Germany's chancellor issues his strongest position against an Iraq war yet, saying his country would vote against any resolution calling for military action against Saddam Hussein at the United Nations.
Demonstrators in Berlin in May carry signs reading: "War monger not welcome"
Distancing himself further from his American allies, German Chancellor Gerhard Schröder ended all doubts late Tuesday about his views on a possible U.N. resolution authorizing a war against Iraq and asserted that his country would definitely vote against any such measure in the U.N. Security Council.
The chancellor made the declaration at a state election rally held on the eve of a ceremony marking the 40th anniversary of a treaty that helped end decades of bloody German-French hostilities. In the speech, Schröder said he had told the government of French President Jacques Chirac: "Do not expect Germany to vote in favor of a U.N. resolution that legitimizes a war against Iraq. Just do not expect it."
Until Tuesday, Schröder had not spoken out so clearly against a possible U.N. resolution. Instead, he let his listeners draw their own conslusions. Over the weekend, for instance, he repeated a stance he had often taken in the past. ``We will not join a military action against Iraq and that is exactly how we will act during any votes taken by international organizations," he said.
Chirac Raises Own Questions About War
At Wednesday´s ceremonies, Chirac also indicated that he also opposed a war, saying France and Germany shared the same position on the issue. The statement raised the possibility that France could use its veto in the Security Council to block a resolution on the issue, a power that Germany as one of the rotating members does not have.
Chirac´s statement came after France's ambassador at the United Nations, Dominique de Villepin, expressed his country´s growing doubts about a potential U.S.-led war against Iraq on Tuesday. He reiterated France's demand that a second resolution be introduced in the Security Council before any military action could take place and did not rule out the possibility that France could use its veto power in such a vote. "We see no justification right now for any military action," he said.
Schröder´s position is likely to further upset members of the Bush administration, who were angered by the German chancellor last summer as he used his anti-war stance as a cornerstone of his re-election campaign. But his position seems to reflect views held by the nation´s citizens. According to one survey, 69 percent of Germans say the country should vote against any Security Council resolution authorizing a war against Iraq.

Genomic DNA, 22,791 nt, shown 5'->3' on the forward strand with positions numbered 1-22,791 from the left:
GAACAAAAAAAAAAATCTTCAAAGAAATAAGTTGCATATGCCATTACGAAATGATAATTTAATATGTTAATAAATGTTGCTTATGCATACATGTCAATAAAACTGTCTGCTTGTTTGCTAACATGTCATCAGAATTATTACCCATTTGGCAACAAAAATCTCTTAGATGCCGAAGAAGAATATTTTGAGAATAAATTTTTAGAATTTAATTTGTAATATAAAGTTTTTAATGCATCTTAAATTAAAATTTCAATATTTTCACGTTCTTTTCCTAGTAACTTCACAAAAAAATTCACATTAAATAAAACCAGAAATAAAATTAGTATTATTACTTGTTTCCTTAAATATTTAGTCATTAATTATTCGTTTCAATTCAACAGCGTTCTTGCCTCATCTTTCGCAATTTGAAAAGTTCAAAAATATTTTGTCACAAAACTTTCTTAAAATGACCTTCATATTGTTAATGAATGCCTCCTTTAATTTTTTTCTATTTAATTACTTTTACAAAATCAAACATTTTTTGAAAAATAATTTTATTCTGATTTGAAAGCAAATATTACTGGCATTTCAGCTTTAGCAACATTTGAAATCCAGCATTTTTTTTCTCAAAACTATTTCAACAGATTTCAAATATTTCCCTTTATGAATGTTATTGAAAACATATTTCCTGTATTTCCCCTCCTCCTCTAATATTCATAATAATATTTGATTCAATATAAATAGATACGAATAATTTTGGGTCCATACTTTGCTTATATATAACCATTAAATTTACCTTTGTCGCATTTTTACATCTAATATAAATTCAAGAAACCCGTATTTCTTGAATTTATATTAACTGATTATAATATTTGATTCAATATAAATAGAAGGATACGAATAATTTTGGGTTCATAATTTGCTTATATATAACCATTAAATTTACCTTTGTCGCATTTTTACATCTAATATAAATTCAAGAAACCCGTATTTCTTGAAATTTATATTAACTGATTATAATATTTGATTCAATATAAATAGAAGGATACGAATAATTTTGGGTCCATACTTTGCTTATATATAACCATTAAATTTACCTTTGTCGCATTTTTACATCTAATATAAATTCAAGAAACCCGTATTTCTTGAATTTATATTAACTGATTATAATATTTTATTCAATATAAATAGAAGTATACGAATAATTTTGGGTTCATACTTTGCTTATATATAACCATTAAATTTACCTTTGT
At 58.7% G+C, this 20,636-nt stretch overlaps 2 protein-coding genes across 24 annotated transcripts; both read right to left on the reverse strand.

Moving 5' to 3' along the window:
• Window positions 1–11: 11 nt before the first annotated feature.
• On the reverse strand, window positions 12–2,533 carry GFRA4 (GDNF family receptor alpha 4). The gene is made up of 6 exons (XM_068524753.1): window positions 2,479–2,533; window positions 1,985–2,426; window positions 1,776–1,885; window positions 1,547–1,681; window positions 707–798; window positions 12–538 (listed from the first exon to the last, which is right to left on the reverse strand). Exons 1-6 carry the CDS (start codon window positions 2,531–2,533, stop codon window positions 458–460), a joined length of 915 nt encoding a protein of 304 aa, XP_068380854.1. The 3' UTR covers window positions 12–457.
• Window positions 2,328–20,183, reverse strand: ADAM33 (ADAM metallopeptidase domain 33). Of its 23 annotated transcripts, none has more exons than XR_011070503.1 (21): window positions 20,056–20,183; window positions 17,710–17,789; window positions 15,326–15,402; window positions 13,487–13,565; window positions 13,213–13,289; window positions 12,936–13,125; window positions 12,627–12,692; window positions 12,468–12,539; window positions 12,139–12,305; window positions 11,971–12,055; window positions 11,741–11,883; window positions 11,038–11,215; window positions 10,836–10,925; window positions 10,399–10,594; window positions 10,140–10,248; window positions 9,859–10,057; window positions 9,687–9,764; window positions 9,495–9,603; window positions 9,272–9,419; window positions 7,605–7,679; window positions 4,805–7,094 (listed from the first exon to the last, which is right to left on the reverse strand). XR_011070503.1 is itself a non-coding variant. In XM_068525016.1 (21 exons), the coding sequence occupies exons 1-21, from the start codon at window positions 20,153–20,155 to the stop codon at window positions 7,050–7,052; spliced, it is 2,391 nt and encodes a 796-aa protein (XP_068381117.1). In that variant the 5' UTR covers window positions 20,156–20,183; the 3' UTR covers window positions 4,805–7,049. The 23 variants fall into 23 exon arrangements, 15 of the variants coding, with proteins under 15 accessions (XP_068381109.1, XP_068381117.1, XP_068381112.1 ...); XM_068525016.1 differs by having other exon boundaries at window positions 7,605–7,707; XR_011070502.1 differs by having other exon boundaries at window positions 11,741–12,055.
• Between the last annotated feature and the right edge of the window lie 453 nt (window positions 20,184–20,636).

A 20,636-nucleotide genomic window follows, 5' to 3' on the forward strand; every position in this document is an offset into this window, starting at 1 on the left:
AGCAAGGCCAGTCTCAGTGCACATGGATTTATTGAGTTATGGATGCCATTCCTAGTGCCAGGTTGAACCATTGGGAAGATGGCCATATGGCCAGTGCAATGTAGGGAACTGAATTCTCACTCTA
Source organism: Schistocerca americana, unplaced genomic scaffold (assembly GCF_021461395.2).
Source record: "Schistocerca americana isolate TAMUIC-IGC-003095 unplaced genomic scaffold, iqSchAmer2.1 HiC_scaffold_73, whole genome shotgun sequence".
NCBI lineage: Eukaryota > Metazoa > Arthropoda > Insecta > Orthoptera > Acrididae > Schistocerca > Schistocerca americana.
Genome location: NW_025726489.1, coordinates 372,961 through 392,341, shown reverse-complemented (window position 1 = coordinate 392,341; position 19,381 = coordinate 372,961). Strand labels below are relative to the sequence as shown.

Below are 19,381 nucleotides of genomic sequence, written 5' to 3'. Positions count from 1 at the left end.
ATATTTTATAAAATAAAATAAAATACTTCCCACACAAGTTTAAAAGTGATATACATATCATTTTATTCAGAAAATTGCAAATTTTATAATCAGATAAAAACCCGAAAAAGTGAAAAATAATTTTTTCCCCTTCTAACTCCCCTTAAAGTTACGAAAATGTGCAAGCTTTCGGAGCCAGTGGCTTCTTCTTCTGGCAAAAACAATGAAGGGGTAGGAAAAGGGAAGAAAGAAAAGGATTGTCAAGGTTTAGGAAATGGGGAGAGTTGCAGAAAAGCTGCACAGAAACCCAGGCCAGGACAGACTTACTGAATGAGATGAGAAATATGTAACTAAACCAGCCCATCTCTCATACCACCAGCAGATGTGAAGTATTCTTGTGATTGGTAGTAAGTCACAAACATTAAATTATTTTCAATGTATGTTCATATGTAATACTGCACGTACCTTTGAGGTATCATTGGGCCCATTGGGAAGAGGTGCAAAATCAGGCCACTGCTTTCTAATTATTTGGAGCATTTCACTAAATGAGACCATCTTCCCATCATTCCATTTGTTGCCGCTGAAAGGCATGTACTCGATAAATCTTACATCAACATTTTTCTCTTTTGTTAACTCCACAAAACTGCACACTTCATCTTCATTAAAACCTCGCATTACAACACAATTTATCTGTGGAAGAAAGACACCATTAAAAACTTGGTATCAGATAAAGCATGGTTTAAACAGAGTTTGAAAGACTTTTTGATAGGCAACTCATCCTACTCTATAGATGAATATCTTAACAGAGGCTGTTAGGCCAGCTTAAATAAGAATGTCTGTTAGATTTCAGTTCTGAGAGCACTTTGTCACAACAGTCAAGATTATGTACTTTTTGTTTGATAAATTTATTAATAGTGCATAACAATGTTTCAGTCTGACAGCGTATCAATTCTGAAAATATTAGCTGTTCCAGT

In contrast, the leader of Germany´s biggest opposition party criticized Schröder´s new position. Angela Merkel, the leader of the Christian Democratic Union, said Schröder was ignoring the work of the U.N. weapon inspectors in Iraq. ``We want to wait for (their) report,´´ Merkel said. ``Otherwise, we could have avoided going to the trouble of sending them at all.´´
Merkel also said Schröder was running the risk of isolating Germany from its allies. ``We say that Germany can only make a decision together with its partners. A CDU-led government would never think of going it alone.´´
Limited support for U.S. troops?
In an effort to help the United Nations, the German government is reviewing a request to send surveillance drones and about 20 soldiers to Iraq to assist international inspectors hunting for weapons of mass destruction in Iraq. A government spokesman said on Tuesday that the government would likely approve the request soon. The drone system, called Luna, would be used to take surveillance pictures from the air. The soldiers would use computers to fly the drones .
Despite his stance, Schröder also is planning to assist U.S. forces should President George W. Bush decide to launch an attack on Iraq aimed at disarming the country and overthrowing Saddam Hussein. As part of this support, Germany will allow American forces to use the country´s airspace. Furthermore, 7,000 German troops will be assigned to guard 95 U.S. bases and facilities in the country, a centerpiece of the American military presence in Europe, according to the newspaper Frankurter Allgemeine Zeitung.
A third form of support, however, has generated the possibility of a constitutional dispute between the governing coalition and opposition parties. The issue involves the possible deployment of NATO surveillance aircraft manned in part by German servicemembers to monitor the airspace over alliance member Turkey during a possible war with Iraq.
Leading members of Schröder´s party, the Social Democrats, maintain that the German parliament in Berlin would not have to approve such a deployment. One of those Social Democrats, the legal expert Dieter Wiefelspütz, has said that under the constitution the parliament is only required to vote on war missions of the German military. That would not be the case in surveillance missions over Turkey, he has said. To back up his case, Wiefelspütz pointed out that the parliament did not vote on the deployment of five AWACS aircraft to monitor U.S. airspace immediately after the terror attacks of Sept. 11, 2001.
Merkel and other opposition members disagree and have said they are prepared to ask the country´s highest court to to consider the issue.
NATO has 17 AWACS planes stationed in Geilenkirchen, a city in northwestern Germany. Germany provides a quarter of the planes´ crewmembers. Among other things, the planes could be used to coordinate air raids over Iraq. AWACS stands for airborne warning and control system (AWACS) The plane is a modified Boeing 707/320 commercial airframe with a rotating radar dome that is 30 feet in diameter.